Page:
"In all ways, Toronto's Pop Festival was a winner. There were no incidents between police and crowds, which have marred similar U.S. pop festivals; no on-stage obscenity (which city hall feared and, consequently, had withheld its whole support); and no third-rate music. The police were competent and, mainly, sympathetic and the audience respected them. What the festival achieved was the unique gathering of Toronto - and North American - youth in one place to hear an unusually wide cross-section of con-temporary music. It may also have been the final emergence of pop as an important Canadian cultural activity." —Winnipeg Tribune.
STADIUM HERE FIRSTContrary to earlier incorrect statements published in the press stating that local citizens around McMahon Stadium were forming vigilante groups to block the festival in Calgary, the feelings of that city were expressed by one middle aged man in this way.
"There is certainly the possibility of problems for us because we live so close to the stadium, but we have to remember the stadium was here before we were and that many of us take advantage of it for other events. I notice a lot of people who go across the road with me to football games, and we usually have a little nip of rum. Some of us sometimes have too much maybe, but we raise hell for a few hours and have a lot of fun."
"That's our kind of entertainment" he continued, "and I don't think we have, any right-especially after hearing the precautions that have been taken-to condemn this kind of entertainment."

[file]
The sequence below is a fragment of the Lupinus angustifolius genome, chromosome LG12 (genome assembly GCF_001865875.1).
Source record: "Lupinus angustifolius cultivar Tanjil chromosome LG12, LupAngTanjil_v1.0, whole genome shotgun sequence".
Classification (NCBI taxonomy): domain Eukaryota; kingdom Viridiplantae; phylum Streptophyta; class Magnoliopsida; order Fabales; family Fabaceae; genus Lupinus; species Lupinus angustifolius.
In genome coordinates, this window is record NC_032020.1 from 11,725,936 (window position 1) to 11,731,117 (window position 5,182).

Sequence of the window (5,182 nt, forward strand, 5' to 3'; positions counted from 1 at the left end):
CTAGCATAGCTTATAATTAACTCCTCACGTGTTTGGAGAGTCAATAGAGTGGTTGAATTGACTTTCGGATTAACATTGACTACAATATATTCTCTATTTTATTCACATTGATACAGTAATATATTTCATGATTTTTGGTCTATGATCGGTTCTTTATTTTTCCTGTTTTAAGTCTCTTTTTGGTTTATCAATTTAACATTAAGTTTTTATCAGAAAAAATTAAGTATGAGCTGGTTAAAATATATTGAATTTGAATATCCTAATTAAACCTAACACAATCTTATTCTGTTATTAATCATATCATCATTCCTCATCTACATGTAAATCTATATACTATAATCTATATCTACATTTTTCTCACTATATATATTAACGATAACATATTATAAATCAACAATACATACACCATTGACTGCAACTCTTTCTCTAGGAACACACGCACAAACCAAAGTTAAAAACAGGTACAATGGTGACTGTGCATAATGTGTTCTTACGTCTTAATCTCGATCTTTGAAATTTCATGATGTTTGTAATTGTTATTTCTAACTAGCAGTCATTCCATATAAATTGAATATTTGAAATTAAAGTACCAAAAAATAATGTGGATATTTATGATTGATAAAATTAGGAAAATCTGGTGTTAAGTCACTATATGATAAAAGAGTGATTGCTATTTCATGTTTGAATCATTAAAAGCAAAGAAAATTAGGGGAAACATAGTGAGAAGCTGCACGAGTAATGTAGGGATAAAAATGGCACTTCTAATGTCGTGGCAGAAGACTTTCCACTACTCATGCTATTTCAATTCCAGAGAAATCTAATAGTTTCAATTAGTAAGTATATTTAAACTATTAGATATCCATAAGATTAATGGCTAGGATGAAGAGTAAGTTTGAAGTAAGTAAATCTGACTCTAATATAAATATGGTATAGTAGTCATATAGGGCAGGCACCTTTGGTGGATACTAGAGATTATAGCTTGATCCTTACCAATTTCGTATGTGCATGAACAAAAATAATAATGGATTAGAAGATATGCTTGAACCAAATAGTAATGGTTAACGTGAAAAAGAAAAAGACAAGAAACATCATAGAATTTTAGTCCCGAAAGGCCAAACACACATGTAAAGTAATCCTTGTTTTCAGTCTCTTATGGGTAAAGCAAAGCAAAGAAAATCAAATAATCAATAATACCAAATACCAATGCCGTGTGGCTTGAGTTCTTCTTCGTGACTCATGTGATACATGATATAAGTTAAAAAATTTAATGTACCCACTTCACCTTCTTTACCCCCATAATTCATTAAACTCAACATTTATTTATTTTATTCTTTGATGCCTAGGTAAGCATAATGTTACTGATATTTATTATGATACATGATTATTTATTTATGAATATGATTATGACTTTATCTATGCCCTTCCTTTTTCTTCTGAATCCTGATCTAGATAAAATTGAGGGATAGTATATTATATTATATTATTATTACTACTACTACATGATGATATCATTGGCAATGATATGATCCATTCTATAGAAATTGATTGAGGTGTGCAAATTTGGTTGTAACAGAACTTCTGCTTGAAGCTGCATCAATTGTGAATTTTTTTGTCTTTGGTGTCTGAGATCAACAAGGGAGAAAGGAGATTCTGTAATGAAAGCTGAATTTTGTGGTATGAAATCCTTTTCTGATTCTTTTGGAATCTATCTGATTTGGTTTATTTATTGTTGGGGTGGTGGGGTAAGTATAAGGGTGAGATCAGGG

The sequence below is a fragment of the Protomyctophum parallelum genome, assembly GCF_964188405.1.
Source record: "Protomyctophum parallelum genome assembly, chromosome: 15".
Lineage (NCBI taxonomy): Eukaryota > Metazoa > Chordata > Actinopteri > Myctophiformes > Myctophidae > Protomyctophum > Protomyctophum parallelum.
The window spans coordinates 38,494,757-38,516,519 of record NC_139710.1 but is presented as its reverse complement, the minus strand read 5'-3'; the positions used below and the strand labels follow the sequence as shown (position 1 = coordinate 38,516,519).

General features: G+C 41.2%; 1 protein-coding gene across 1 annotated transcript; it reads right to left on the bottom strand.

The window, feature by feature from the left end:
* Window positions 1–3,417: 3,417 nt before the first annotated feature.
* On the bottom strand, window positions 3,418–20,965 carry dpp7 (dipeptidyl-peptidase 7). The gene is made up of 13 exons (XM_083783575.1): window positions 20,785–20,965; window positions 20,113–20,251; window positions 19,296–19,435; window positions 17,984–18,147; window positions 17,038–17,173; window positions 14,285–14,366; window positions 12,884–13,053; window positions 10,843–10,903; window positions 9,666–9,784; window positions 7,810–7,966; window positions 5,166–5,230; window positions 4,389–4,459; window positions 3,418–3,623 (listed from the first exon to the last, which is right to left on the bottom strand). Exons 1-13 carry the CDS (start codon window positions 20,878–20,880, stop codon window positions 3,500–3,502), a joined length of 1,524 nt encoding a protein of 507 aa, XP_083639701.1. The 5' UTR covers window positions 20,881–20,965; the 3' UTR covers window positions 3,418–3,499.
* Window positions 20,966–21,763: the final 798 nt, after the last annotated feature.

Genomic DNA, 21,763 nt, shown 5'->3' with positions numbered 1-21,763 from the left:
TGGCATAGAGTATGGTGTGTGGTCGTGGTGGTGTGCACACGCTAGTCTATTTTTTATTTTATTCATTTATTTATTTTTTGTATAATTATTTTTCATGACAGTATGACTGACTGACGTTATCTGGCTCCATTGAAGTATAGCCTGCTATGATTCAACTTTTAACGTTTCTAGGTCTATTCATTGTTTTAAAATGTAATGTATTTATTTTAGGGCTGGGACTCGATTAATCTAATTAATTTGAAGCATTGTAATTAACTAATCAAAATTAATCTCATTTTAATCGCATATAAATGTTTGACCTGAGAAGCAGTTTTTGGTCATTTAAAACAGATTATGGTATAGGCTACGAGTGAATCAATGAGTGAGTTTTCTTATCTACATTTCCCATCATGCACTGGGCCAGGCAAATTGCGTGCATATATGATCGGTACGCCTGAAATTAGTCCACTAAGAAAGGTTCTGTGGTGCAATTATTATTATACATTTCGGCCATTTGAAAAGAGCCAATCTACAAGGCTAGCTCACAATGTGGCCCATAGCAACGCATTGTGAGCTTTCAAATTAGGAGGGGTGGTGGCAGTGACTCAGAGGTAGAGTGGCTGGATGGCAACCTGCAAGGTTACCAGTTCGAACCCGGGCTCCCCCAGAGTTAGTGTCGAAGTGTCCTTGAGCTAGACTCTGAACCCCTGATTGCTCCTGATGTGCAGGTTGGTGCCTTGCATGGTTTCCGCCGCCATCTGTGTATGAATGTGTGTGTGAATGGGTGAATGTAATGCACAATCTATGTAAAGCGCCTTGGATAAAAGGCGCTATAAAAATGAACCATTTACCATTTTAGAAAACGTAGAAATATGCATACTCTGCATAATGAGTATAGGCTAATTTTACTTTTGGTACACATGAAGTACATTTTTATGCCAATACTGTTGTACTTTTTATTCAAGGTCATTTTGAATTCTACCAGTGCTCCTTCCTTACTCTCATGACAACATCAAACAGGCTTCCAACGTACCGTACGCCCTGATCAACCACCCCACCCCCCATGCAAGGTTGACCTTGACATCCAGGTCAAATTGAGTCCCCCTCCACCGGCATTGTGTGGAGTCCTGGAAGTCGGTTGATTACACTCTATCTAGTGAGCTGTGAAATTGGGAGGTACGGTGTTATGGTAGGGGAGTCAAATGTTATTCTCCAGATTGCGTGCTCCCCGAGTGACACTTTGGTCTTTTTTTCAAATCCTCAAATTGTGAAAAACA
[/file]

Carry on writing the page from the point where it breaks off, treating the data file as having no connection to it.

MONTREAL SEPARATESActually the Montreal cancellation came about because of the intervention of a few civic authorities: To quote a Toronto paper: "Evidently there was fear that holding a pop festival with an expected attendance of 30,000 on the same day as the St. Jean-Baptist parade would invite violence."
Montreal papers expressed the sentiment that it was not for Montreal politicians to decide for its citizens who could participate in holiday activities. A French language Montreal paper also noted that there is no evidence of a relationship between recent bombings and the people who traditionally attend pop festivals.
All groups booked for Montreal will be paid. All advance ticket money will be refunded, All Quebec kids will get a-warm BIENVENU at other Festivals.
CROSSROADSToronto's Globe and Mail in an editorial said that the pop festival phenomenon "seems to have arrived at the critical point which will determine whether it survives or vanishes". Will society quietly throttle it, the paper asks, or "will we accept it as inevitable and devise ways of accommodating it?"
The answer may be summed up in this excerpt from Weekend Magazine, 1969:
It seems to me that you can tell a lot about a city by the sound of it, both the noise and the music the people make. In this issue we feature "the Toronto sound" (page 6) and if you area rock music fan you'll know about that. So maybe you don't like rock. The fact remains, as the picture with this column shows, that thousands on thousands of young people do. The kind who accept the electronic age automatically, born to it, geared to it.
"That this should happen in Toronto doesn't surprise me. The old sedate Toronto, the Sunday-quiet Toronto is now a boyhood memory of middle-aged men. Today's Toronto moves to a raucous rhythm, a young rhythm. It is the kind of beat that says 'this town is alive, this city is a city.'"